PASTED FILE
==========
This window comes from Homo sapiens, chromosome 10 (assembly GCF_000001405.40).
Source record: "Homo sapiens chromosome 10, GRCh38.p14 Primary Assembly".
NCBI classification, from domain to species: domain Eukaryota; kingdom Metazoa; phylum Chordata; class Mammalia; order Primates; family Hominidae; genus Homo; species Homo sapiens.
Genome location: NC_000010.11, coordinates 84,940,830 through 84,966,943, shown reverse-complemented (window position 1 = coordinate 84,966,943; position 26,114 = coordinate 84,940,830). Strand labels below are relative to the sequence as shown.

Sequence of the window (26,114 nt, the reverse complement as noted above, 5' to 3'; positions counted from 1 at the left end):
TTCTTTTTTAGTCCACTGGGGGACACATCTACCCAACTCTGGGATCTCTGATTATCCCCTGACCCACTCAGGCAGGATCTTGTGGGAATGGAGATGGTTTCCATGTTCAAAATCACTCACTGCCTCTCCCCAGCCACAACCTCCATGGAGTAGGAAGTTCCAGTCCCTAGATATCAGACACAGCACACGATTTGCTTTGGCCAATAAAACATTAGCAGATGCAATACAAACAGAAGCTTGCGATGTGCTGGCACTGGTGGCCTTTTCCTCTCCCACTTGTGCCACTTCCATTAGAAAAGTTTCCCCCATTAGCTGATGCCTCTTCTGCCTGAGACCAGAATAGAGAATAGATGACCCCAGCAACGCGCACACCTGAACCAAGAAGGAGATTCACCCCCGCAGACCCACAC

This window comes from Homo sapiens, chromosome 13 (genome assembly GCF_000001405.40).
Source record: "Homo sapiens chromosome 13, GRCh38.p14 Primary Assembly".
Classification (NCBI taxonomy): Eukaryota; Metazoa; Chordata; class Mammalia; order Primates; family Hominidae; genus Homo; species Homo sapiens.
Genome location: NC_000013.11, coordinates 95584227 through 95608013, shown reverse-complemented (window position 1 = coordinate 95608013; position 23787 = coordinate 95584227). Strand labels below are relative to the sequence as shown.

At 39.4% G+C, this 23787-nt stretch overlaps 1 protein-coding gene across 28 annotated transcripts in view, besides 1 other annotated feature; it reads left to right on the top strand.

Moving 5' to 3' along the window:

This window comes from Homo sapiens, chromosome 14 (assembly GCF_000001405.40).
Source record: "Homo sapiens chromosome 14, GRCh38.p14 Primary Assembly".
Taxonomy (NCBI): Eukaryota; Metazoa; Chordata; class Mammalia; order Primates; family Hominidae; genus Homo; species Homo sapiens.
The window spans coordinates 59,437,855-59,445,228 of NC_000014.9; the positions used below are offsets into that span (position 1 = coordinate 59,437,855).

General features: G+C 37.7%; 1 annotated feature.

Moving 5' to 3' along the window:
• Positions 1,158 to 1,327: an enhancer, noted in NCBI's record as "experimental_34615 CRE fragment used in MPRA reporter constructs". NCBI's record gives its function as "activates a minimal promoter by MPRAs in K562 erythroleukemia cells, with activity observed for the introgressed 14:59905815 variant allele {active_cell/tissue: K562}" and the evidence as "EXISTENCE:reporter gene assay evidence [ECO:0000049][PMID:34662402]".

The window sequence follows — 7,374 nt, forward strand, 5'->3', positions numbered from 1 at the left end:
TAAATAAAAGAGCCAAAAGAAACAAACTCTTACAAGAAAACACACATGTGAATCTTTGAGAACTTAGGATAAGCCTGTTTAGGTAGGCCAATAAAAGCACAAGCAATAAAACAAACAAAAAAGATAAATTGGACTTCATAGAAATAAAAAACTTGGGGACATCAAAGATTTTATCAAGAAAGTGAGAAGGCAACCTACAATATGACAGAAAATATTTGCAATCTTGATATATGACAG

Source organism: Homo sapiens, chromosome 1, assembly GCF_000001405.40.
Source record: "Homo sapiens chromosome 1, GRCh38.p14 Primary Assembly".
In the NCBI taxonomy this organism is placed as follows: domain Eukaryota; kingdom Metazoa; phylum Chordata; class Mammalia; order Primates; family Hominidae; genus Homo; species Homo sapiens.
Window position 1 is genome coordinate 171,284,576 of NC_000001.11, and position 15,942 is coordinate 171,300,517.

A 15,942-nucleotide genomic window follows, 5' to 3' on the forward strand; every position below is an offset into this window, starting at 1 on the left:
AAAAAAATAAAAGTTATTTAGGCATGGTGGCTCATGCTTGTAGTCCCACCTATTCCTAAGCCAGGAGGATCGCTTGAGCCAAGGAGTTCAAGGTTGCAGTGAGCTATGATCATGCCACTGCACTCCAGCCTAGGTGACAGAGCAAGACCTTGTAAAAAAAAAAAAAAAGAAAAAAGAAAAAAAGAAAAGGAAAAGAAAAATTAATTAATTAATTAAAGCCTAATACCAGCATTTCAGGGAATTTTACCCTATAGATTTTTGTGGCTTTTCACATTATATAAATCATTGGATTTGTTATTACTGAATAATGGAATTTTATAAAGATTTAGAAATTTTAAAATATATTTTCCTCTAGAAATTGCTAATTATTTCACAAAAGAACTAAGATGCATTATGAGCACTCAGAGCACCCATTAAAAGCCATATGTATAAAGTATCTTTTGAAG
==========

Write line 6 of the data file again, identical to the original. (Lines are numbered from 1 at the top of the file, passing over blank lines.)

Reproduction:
TTCTTTTTTAGTCCACTGGGGGACACATCTACCCAACTCTGGGATCTCTGATTATCCCCTGACCCACTCAGGCAGGATCTTGTGGGAATGGAGATGGTTTCCATGTTCAAAATCACTCACTGCCTCTCCCCAGCCACAACCTCCATGGAGTAGGAAGTTCCAGTCCCTAGATATCAGACACAGCACACGATTTGCTTTGGCCAATAAAACATTAGCAGATGCAATACAAACAGAAGCTTGCGATGTGCTGGCACTGGTGGCCTTTTCCTCTCCCACTTGTGCCACTTCCATTAGAAAAGTTTCCCCCATTAGCTGATGCCTCTTCTGCCTGAGACCAGAATAGAGAATAGATGACCCCAGCAACGCGCACACCTGAACCAAGAAGGAGATTCACCCCCGCAGACCCACAC